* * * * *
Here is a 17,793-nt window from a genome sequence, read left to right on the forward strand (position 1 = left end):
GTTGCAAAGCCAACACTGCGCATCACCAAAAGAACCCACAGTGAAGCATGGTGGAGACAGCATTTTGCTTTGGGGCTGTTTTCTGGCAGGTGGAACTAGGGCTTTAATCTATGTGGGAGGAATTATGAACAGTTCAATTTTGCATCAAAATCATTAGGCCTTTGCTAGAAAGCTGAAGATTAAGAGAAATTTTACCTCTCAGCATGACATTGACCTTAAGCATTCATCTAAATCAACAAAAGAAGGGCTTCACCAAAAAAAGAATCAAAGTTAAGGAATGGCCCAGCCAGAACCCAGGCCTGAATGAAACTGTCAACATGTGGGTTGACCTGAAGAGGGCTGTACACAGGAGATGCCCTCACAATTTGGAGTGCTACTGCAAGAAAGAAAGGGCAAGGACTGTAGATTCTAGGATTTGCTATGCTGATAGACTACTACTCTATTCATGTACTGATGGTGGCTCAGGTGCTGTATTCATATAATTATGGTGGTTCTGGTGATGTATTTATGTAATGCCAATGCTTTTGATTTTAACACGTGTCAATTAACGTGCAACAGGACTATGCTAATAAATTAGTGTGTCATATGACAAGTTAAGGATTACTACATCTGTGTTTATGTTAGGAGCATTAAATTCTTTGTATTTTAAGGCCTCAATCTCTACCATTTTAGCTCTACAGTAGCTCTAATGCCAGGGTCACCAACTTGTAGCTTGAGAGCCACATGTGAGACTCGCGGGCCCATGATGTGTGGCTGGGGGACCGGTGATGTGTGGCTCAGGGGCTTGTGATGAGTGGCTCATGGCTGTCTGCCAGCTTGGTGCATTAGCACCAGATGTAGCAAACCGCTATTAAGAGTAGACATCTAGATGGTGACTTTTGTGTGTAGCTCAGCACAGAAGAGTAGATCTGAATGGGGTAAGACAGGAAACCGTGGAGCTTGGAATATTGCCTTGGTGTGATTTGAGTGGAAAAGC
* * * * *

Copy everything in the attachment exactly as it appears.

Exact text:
Here is a 17,793-nt window from a genome sequence, read left to right on the forward strand (position 1 = left end):
GTTGCAAAGCCAACACTGCGCATCACCAAAAGAACCCACAGTGAAGCATGGTGGAGACAGCATTTTGCTTTGGGGCTGTTTTCTGGCAGGTGGAACTAGGGCTTTAATCTATGTGGGAGGAATTATGAACAGTTCAATTTTGCATCAAAATCATTAGGCCTTTGCTAGAAAGCTGAAGATTAAGAGAAATTTTACCTCTCAGCATGACATTGACCTTAAGCATTCATCTAAATCAACAAAAGAAGGGCTTCACCAAAAAAAGAATCAAAGTTAAGGAATGGCCCAGCCAGAACCCAGGCCTGAATGAAACTGTCAACATGTGGGTTGACCTGAAGAGGGCTGTACACAGGAGATGCCCTCACAATTTGGAGTGCTACTGCAAGAAAGAAAGGGCAAGGACTGTAGATTCTAGGATTTGCTATGCTGATAGACTACTACTCTATTCATGTACTGATGGTGGCTCAGGTGCTGTATTCATATAATTATGGTGGTTCTGGTGATGTATTTATGTAATGCCAATGCTTTTGATTTTAACACGTGTCAATTAACGTGCAACAGGACTATGCTAATAAATTAGTGTGTCATATGACAAGTTAAGGATTACTACATCTGTGTTTATGTTAGGAGCATTAAATTCTTTGTATTTTAAGGCCTCAATCTCTACCATTTTAGCTCTACAGTAGCTCTAATGCCAGGGTCACCAACTTGTAGCTTGAGAGCCACATGTGAGACTCGCGGGCCCATGATGTGTGGCTGGGGGACCGGTGATGTGTGGCTCAGGGGCTTGTGATGAGTGGCTCATGGCTGTCTGCCAGCTTGGTGCATTAGCACCAGATGTAGCAAACCGCTATTAAGAGTAGACATCTAGATGGTGACTTTTGTGTGTAGCTCAGCACAGAAGAGTAGATCTGAATGGGGTAAGACAGGAAACCGTGGAGCTTGGAATATTGCCTTGGTGTGATTTGAGTGGAAAAGC